If all people sin—even Joseph—there are no great people. Some may object that Joseph and others like him are great by comparison. That is, they are greater than Haman or the Pharisees. This is a faulty argument. It is no more logical to say that a rotten apple is fresh just because it is less rotten than another apple. A less rotten apple is still rotten. Its lesser degree of depravity does not make it fresh. In the same way, Joseph’s lesser degree of sinfulness does not make him great.
Paul Washer, the great man of God, often says, “There is no such thing as a great man of God, only weak, pitiful, faithless men of a great and merciful God.” Is he right? Before we seek to answer that question from a biblical perspective, we should recognize the importance of the question. This question is important because, if true, it releases us from an immense burden. Many, many people feel that they need to do “great” things for Christ if their lives are to matter.No one could make a legitimate argument that people cannot do things that are great for God. The Apostle Paul’s letters are great. Augustine’s and Aquinas’s works are great. The martyrdoms of the Reformation were great acts of love for God’s truth. These are great things, but are the people great? It would seem necessary to say that people are great if they can do great things. Is it not best to say Babe Ruth was a great baseball player, rather than, “Babe Ruth did great things on the baseball diamond”? Would not we do well to say, “The Apostle Paul was a great man of God” rather than, “The Apostle Paul did great things”?
The Apostle Paul helps us understand an important distinction when he says, “I labored even more than all of them, yet not I, but the grace of God with me” (1 Cor 15:10b). Paul does acknowledge the greatness of his work ethic. But, he does not attribute the greatness to himself. In this way, we see that Paul’s greatness was not really Paul’s. This statement strongly refutes the notion that there can be great people because it also refutes the idea that people can do great things in and of themselves.
If the greatness of Paul’s actions (which were genuinely great) are actually gifts from God, it will make no sense to make the larger statement, “Paul was a great man.” Maybe we would have an argument if Paul’s great actions were really a result of something he was able to muster up. But he rejects that notion. He says, on the contrary, “I know that nothing good dwells in me” (Rom 7:18b). If nothing good dwells in Paul, yet he was able to do good things, the only logical conclusion is that those things arose from Someone else.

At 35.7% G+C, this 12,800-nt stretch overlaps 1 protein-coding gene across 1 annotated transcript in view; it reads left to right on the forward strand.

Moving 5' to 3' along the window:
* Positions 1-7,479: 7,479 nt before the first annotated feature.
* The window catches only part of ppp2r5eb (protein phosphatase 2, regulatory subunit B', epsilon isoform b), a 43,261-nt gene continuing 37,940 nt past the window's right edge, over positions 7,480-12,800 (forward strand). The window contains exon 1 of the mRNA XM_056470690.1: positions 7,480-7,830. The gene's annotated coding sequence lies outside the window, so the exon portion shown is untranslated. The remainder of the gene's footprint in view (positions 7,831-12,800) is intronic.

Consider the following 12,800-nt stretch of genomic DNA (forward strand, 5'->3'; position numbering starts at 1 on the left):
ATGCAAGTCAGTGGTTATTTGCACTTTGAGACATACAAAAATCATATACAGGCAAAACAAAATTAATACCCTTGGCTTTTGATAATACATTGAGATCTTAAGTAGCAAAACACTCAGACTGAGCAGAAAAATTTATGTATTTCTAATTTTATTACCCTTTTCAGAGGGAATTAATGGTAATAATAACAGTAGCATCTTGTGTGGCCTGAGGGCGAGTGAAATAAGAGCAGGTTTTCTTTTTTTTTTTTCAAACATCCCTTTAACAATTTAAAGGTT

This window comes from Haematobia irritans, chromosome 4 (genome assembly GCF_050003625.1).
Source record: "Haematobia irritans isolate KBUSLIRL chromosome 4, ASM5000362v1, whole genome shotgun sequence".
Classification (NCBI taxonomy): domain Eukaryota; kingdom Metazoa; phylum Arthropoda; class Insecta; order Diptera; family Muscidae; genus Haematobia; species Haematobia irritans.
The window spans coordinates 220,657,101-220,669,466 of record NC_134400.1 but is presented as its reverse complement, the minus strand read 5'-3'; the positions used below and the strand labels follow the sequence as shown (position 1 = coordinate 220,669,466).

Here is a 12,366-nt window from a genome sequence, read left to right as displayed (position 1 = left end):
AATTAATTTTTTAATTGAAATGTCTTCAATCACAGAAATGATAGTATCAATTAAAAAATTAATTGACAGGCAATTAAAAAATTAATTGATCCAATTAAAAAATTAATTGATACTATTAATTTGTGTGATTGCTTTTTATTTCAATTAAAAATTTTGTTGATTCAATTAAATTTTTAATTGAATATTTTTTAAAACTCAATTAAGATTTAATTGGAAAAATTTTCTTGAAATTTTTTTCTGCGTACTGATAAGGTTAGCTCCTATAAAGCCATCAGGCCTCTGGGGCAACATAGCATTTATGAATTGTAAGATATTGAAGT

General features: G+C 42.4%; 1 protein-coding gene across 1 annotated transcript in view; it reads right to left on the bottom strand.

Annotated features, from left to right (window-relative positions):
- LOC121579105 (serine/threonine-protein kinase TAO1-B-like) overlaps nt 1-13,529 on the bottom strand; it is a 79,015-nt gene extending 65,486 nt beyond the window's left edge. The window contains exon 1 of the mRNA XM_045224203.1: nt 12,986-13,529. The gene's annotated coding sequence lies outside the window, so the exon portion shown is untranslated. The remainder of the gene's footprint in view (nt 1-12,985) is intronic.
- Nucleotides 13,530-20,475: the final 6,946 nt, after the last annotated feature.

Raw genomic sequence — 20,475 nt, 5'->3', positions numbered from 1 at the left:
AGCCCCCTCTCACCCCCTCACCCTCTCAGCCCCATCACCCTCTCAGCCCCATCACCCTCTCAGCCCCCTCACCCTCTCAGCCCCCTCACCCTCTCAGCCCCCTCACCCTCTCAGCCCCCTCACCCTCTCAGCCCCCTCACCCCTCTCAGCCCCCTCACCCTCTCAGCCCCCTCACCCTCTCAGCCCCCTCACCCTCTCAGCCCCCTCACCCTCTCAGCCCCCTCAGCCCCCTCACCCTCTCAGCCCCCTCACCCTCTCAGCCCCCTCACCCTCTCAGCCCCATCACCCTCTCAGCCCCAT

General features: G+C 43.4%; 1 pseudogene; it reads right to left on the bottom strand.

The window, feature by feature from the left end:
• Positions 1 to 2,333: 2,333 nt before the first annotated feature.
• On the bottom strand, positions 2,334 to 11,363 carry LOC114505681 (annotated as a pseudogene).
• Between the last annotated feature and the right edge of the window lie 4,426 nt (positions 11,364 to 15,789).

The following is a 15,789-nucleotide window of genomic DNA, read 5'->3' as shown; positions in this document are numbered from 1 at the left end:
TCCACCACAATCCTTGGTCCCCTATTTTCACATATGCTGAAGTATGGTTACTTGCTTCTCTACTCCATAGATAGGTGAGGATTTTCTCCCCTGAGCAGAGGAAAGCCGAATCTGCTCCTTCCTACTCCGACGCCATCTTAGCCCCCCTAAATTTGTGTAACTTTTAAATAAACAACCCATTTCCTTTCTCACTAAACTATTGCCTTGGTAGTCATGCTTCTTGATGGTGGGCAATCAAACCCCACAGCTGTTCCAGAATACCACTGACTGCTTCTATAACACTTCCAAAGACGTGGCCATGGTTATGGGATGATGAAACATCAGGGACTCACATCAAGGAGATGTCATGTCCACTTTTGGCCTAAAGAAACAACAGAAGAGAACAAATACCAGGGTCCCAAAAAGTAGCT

If that is true, we have no biblical grounds to say, “Paul was a great man,” properly speaking. Of course, we can mean that in the sense that Paul had extremely admirable characteristics, like the love of God, zeal for truth, and willingness to sacrifice. But, we must remember, all of those things did not come from Paul’s flesh (which has nothing good), but they came from God’s grace. If we want to be precise with our language, therefore, we should say, “Paul was a man who God greatly used.” Paul leaves us no room to describe him in any other way. If his work ethic was not from him but God’s grace, how much more his works? If his works were from God’s grace, how much more him?
This concept is borne out in the rest of Scripture. We are hard-pressed to find any true heroes in the Bible. The “greatest men” in the Bible are often people who have committed adultery and murder (Paul and David, for example)! Great men do not kill innocent people and cheat on their wives. Though we may want to describe David as the great king of Israel or Paul as the great Apostle, this would be to describe them in ways that run contrary to Scripture. Indeed, this would run contrary to David and Paul’s self-descriptions (Ps 51 and Rom 7)!
What about other “great men”? Joseph is commonly referred to as the least sinful good guy in the Bible. Abraham was a liar, Moses was cowardly and angry, we heard about David, and right up through the Apostles, all the key figures in the Bible display radically not-great characteristics. But Joseph seems to be an exception. Was Joseph a great man?
Not quite. First of all, it is very likely that his presentation of his dream to his brothers was an act of prideful boasting. If God gave you a dream that you would rule over your siblings or coworkers, you probably would not tell them, at least not right away.